The Beat Generation exhibition at the Paris Pompidou Centre looks at the legacy of these anti-conformist writers from the 1940s-1960s. It fits well into a lycée theme on Mythes et héros or L'idée de progrès. Or in LELE, the themes Voyage, parcours initiatique, exil or L'écrivain dans son siècle.
See our article about the exhibition.
It is worth bearing in mind that the Beat Generation was certainly influential, and to some extent has now been absorbed into the mainstream (there is Jack Kerouac School of Disembodied Poetics at Naropa University in Colorado), its main proponents were very self-destructive. William Burroughs accidentally shot his wife dead while (as usual) on drugs. Jack Kerouac died aged 47, of liver failure due to alcoholism, in 1969. We would suggest pointing students to specific contents rather than ask them to do general research.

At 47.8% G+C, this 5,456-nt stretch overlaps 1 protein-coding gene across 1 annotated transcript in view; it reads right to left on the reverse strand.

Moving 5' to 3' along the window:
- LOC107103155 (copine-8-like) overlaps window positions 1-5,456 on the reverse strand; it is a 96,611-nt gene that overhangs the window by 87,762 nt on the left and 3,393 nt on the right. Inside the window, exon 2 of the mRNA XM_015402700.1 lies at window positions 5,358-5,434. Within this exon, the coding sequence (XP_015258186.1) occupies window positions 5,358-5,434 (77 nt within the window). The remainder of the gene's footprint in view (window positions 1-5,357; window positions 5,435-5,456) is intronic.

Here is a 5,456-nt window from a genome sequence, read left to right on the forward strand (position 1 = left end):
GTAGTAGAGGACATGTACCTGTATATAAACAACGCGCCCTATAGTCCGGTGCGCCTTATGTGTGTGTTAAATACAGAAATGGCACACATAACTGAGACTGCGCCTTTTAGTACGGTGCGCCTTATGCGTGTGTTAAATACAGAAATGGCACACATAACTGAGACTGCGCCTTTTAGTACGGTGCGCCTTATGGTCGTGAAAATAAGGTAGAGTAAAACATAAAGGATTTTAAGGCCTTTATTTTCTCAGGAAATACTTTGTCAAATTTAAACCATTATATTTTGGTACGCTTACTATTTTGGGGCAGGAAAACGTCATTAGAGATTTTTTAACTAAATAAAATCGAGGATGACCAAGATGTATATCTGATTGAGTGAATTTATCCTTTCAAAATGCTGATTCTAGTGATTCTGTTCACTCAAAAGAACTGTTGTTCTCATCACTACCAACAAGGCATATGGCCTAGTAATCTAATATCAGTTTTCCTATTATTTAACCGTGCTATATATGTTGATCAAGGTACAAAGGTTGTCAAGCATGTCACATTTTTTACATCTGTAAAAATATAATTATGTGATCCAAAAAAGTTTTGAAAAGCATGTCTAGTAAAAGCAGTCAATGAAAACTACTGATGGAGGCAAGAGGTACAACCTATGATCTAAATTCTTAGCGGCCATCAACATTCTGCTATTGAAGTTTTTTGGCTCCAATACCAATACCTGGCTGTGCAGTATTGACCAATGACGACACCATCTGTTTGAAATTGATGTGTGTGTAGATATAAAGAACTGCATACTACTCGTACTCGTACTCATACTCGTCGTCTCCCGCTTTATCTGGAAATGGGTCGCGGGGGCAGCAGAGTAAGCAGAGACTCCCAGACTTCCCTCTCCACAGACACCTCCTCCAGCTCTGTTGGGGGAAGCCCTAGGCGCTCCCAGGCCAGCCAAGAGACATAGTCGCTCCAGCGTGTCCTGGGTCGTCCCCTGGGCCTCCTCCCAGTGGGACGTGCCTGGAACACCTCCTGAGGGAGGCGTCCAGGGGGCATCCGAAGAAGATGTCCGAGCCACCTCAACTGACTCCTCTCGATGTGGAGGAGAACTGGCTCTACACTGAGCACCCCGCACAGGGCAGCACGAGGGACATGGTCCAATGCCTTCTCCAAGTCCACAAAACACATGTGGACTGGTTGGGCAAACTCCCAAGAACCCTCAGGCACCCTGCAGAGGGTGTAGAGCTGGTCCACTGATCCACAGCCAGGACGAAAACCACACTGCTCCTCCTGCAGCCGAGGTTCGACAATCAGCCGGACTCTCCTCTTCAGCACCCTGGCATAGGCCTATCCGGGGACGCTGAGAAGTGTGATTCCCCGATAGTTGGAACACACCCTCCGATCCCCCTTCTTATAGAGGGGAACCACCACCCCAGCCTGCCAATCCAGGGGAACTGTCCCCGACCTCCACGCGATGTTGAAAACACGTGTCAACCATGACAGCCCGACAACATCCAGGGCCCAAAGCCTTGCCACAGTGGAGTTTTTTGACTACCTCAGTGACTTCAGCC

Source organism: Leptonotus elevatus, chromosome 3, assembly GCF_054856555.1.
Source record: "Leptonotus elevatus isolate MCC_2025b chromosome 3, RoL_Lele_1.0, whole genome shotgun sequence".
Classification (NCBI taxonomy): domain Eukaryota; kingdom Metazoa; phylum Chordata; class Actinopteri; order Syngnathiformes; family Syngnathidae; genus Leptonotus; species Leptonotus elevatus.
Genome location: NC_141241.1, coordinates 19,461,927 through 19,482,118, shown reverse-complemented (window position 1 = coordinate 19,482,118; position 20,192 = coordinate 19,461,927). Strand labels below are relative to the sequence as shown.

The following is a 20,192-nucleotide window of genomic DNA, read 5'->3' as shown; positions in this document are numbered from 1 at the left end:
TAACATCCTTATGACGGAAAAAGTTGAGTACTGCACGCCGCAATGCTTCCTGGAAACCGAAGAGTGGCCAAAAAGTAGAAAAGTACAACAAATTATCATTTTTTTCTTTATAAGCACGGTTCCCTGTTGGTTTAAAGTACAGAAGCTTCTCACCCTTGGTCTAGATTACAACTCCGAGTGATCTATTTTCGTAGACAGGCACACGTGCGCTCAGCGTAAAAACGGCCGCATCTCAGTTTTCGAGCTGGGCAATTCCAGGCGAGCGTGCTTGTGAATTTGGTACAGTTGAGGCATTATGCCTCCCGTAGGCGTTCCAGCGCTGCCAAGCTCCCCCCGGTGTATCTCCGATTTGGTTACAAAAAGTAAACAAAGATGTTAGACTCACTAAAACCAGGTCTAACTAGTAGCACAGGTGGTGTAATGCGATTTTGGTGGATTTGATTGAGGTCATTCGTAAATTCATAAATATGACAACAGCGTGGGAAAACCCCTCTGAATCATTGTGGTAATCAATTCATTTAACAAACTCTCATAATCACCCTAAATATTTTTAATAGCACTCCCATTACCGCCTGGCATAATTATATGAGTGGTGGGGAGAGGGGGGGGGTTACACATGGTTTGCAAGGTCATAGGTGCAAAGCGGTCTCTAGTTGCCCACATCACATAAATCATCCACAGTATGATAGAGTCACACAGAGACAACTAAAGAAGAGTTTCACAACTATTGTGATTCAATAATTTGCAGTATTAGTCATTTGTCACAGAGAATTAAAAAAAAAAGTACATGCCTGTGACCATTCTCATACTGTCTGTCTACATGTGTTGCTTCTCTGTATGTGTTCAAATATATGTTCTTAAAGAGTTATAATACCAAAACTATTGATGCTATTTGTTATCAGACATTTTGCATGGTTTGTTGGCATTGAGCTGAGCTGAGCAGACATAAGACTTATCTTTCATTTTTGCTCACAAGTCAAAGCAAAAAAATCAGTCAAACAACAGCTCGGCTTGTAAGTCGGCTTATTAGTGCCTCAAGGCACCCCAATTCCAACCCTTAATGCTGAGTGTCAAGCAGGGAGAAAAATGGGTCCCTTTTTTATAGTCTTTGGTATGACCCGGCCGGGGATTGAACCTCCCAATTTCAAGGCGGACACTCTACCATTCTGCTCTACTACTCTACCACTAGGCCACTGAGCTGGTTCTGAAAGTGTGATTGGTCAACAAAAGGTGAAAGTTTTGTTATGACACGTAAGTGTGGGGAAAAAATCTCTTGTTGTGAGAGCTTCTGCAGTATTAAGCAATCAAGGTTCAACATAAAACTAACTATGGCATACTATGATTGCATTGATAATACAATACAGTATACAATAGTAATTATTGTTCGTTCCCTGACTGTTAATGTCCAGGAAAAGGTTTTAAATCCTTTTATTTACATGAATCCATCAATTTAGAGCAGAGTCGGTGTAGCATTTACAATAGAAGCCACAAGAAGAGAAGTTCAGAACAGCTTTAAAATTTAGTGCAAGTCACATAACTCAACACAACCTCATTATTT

The website of the American Beat Museum in California isn't regularly updated but has biographies of all the major members of the movement.
This site is run by Allen Ginsberg's estate since his death in 1997.
Jack Kerouac was born in Lowell, Massachusetts to French-Canadian parents, and this site is dedicated to him by the University of Massachusetts at Lowell. The audio section has a number of extracts of Burroughs and Ginsburg discussing Kerouac's work, and short snippet of Kerouac himself. And the links section has links to various interesting videos.
The 2013 film Kill Your Darlings, starring Daniel Radcliffe as Ginsberg, gives an interesting glimpse of the genesis of the movement, when William Burroughs, Jack Kerouac and Allen Ginsberg met at New York's Columbia University.
On the Road was adapted as a film in 2012.